Skip to main content

A Craving for Cassoulet

Mon, 01/22/2024 - 13:35
Sylvie Bigar, who wrote a book on the French one-pot dish cassoulet, will speak at the Hampton Library in Bridgehampton, with a tasting of Jason Weiner's take on the dish.
Thomas Schauer

It was while Sylvie Bigar was testing recipes for the food writer Florence Fabricant that Michael Batterberry, the editor in chief of Food Arts magazine, planted the seed of an idea that would become a "culinary obsession" for Ms. Bigar.

Mr. Batterberry was planning an entire issue of Food Arts devoted to one-pot dishes, and Ms. Bigar dived headlong into her research, deciding after a trip to France that she would focus on cassoulet. But more than just writing about this tasty amalgam of poultry, sausage, pork, and beans, she discovered that she actually wanted to write "two stories woven into one" about both "a culinary obsession and my family's saga." 

Ms. Bigar was raised in Geneva. Her mother was a Holocaust survivor who had grown up in Paris; her Jewish father had assimilated into Swiss culture. She eventually moved to New York City, married, and raised her children here; she also lives part time in Bridgehampton.

Her earlier career included public relations work for the New York Philharmonic and Carnegie Hall, but ultimately she found her niche as a travel and food writer for such publications as Town & Country, The New York Times, The Washington Post, Saveur, Bon Appetit, and National Geographic Traveler. 

She had been encouraged to tap into her family background to write about French cooking and on that research trip to France she met a chef who introduced her to the many varations on the theme of cassoulet, which led to a memoir, "Cassoulet Confessions: Food, France, Family, and the Stew That Saved My Soul," published in 2022.

The dish is revered in parts of France, even meriting a Universal Academy of Cassoulet, whose mission, in part, is to "promote the cassoulet, all the ingredients that contribute to its composition, [and] the culture and heritage associated with it," according to its website.

The academy notes that there are three epicenters of the dish, all in the south-central part of France: the cassoulet of Castelnaudary, "the Father," the cassoulet of Carcassonne, "the Son," and the cassoulet of Toulouse, "the Holy Spirit."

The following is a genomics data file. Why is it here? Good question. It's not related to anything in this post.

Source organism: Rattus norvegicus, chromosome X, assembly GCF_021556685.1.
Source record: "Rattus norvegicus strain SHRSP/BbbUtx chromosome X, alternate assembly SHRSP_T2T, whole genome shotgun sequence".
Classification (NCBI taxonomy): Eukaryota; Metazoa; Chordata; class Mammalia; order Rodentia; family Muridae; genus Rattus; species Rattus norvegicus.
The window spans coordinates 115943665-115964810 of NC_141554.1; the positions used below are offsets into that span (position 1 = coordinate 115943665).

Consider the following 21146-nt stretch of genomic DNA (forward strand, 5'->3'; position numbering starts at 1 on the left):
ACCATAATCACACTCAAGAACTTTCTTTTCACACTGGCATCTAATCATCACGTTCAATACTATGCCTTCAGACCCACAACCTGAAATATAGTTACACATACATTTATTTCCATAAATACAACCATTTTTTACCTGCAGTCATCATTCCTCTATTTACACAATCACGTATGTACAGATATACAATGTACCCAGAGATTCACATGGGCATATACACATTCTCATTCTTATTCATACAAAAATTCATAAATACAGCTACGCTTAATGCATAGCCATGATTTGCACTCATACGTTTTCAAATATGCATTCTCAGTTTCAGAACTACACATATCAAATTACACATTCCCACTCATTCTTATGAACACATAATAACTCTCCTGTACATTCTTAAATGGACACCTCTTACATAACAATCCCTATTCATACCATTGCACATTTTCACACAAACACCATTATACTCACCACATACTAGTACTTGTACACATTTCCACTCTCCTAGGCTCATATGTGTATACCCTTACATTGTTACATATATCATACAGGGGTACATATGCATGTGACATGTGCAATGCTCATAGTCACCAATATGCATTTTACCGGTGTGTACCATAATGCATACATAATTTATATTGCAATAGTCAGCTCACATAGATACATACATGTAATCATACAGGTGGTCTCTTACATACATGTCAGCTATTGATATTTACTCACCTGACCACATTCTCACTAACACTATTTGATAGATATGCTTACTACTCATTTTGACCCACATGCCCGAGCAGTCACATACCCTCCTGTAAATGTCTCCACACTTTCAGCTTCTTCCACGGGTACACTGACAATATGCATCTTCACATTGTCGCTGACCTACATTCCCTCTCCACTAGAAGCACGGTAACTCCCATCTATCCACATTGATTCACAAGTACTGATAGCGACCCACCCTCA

An authentic cassoulet recipe takes three days to cook, not unlike (this will be of interest to any readers who may be saying, "Wait a minute, that sounds a lot like  . . . ") cholent (from the ancient "chault" for hot and "lent" for slow), an Eastern European Jewish long-cooking dish prepared before the Sabbath, cooked before and during, and eaten the day after.

"I love the fact that the beans and the meats sort of dance together to create this caramelized crust," Ms. Bigar said. Many cooks add bread crumbs, which are unnecessary if the dish is prepared correctly, she added.

"Serving the cassoulet is an event," she said. "It takes a lot of time to make. And, when you take it out of the oven, when friends are there, everybody is in the mood: Conviviality reigns."

With help from Jason Weiner of Almond restaurant, she will present a dose of that conviviality at the Hampton Library in Bridgehampton on Feb. 3 at 4 p.m. when she talks about her book with Sabrina Allan, president of Friends of the Hampton Library. Afterward, attendees will be treated to a taste of Mr. Weiner's version of cassoulet, prepared at his restaurant across the street, along with a glass of red wine. The event is a benefit for the library, where Ms. Bigar also wrote part of the manuscript. Tickets cost $35 and include a copy of the book as well as the wine and tasting. Tickets can be purchased on the library's website. 

News for Foodies 4.11.24

A distillery tasting in Sagg, new cider from Wolffer, wine classes at Park Place, Passover specials, a new menu from the Cookery, and more.

Apr 10, 2024

Quail Hill Announces Summer C.S.A.

Summer shares are now available from Quail Hill Farm, one of the country's original community-supported agriculture farms. Family shares, for households of two or more people, and single-person shares as well, run from early June through Halloween, with picking two days a week, including unlimited flowers.

Apr 3, 2024

News for Foodies 04.04.24

New ice cream flavor from Loaves and Fishes, a pizzeria on wheels heading to the Hamptons, and Quail Hill's summer C.S.A. opens up.

Apr 3, 2024

Chili for a Cause in Springs

The Springs Food Pantry's Chili Chowdown To-Go is set for Saturday from noon to 2 at the Springs Presbyterian Church.

Apr 1, 2024

Your support for The East Hampton Star helps us deliver the news, arts, and community information you need. Whether you are an online subscriber, get the paper in the mail, delivered to your door in Manhattan, or are just passing through, every reader counts. We value you for being part of The Star family.

Your subscription to The Star does more than get you great arts, news, sports, and outdoors stories. It makes everything we do possible.